“Captain Timon, son of Capitolinus, was the last man to place his hands upon the diadem.”

“What in the endless hells was that?”  Rina roared, virtually out of her wits.

Pitch settling upon the overhang of his cheeks, he eyed her with a mixture of confusion and amusement, “Is this not what you wanted to see?  You told me you were a scholar.  This ritual is almost lethally private by nature, and I’ve only ever performed it once.”

“We should go,” Gul Ladal whispered, eying the vacua where once rested legion in repose.

The literally imperceptible mourning of the overhanging sphere only receded slowly, the rivers of fire and glowing ash once more the flicked away waters of mundane bereavement.  “I think I know why you people fear this place.”

“That’s enough,” Gul Ladal retorted, “enough for one day.  And the Lady’s quite had enough of it.”

“It’s nothing unnatural, but I will acquiesce.  Perhaps the lady has had quite enough for one day, a story fit for wide-eyed grandchildren,” he said and sighed, exhaling the punitive warmth of the celestial disk.

Sword of the Saints: Sinner Chapter Eighteen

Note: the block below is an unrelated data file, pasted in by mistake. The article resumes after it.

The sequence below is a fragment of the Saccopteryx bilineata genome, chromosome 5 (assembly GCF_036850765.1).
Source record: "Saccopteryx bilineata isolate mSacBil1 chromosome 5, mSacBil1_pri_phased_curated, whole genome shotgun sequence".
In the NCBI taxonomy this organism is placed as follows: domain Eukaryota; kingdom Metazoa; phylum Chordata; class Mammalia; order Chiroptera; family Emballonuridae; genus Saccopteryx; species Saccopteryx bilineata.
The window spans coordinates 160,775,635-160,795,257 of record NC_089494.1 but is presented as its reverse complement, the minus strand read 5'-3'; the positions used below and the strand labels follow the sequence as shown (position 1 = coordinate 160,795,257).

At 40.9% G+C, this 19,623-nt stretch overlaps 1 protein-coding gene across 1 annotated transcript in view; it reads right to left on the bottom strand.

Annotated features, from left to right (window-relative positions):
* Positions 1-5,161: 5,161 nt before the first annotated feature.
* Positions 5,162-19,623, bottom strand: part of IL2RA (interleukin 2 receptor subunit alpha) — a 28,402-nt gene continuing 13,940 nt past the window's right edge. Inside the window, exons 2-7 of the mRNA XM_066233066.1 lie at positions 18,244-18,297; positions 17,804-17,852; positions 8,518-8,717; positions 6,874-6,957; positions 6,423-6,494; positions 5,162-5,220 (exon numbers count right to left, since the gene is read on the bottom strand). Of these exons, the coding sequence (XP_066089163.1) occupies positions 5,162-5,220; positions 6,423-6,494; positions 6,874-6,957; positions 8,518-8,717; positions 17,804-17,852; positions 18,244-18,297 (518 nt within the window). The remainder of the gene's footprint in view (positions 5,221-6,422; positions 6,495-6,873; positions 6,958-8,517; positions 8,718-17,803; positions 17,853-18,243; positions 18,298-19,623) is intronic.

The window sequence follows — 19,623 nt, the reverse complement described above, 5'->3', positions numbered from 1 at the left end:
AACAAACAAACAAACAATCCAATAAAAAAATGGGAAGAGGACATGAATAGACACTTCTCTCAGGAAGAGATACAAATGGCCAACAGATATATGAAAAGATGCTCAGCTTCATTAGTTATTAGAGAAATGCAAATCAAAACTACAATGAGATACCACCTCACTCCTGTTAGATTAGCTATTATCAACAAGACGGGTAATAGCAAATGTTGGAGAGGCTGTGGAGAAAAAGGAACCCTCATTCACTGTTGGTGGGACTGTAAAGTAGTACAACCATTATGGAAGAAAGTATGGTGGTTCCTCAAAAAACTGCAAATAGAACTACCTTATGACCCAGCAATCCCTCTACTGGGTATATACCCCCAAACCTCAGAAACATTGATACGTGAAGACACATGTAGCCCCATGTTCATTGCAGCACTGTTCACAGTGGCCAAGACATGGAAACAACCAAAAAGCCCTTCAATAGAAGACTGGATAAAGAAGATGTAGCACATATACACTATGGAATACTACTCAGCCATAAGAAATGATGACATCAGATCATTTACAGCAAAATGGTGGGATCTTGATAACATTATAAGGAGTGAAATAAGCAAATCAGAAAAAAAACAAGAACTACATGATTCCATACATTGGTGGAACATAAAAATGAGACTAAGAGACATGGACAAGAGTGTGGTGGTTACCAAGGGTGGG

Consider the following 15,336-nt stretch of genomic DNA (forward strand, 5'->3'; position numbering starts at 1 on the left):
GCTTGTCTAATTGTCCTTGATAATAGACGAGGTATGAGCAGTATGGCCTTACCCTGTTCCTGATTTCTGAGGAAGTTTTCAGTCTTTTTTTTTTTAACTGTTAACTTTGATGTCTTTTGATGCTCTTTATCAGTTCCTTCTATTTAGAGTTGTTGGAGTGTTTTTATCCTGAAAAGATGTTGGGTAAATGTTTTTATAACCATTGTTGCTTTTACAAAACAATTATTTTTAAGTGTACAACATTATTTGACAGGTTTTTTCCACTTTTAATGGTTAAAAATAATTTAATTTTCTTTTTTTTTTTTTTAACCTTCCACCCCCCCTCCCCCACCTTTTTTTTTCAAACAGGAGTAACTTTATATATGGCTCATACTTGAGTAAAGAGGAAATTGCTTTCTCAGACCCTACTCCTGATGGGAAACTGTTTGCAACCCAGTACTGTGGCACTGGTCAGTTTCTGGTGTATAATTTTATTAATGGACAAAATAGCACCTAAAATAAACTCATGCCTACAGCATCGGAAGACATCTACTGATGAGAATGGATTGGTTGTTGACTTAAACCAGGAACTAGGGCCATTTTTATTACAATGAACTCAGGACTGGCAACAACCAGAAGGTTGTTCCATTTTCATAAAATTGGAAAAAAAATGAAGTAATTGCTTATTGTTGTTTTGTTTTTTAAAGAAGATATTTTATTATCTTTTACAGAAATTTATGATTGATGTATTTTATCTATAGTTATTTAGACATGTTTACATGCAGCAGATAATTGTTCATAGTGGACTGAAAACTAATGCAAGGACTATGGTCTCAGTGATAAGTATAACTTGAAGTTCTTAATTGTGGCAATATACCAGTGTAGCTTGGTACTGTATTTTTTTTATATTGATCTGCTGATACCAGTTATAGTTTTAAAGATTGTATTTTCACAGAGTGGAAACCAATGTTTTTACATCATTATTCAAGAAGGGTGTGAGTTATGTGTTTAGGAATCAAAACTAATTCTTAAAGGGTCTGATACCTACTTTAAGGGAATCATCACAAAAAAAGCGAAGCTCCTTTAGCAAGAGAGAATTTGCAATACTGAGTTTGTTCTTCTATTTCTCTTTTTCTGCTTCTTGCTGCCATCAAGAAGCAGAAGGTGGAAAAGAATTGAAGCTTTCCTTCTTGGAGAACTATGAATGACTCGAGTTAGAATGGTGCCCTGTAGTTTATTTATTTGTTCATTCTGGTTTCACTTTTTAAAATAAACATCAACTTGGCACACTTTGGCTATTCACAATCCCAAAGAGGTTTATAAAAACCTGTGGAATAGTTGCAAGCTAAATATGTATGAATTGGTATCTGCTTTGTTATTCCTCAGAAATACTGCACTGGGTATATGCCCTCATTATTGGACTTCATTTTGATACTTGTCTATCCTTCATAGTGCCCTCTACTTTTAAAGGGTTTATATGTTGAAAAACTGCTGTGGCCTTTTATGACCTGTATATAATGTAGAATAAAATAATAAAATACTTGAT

Striated marble gleaming of alabaster, storm-grey, and basalt adorned the temple’s grand exterior, evidently all derived from the same quarry in attempt to preserve the striation’s long rivulets that ran the whole of its sparkling surface, an exultant testament to the glory of the undying sky, but it was obvious that she had fallen on hard times.  Certainly dwarfing the myriad temples ranged all about, she had not been so much maintained as merely swept, stone figures of rampant templars collapsed and left in the weedy foregrounds, face-first in the dirt to ruminate ever-after below the paddling of alien soles beating the accumulated dust and collapsed masonry into a conglomerated powder that glinted nevertheless ever-so-slightly in the still lingering innocent eye of a passing child or a surreptitious cavalier carefully striding by, fearful of being noticed.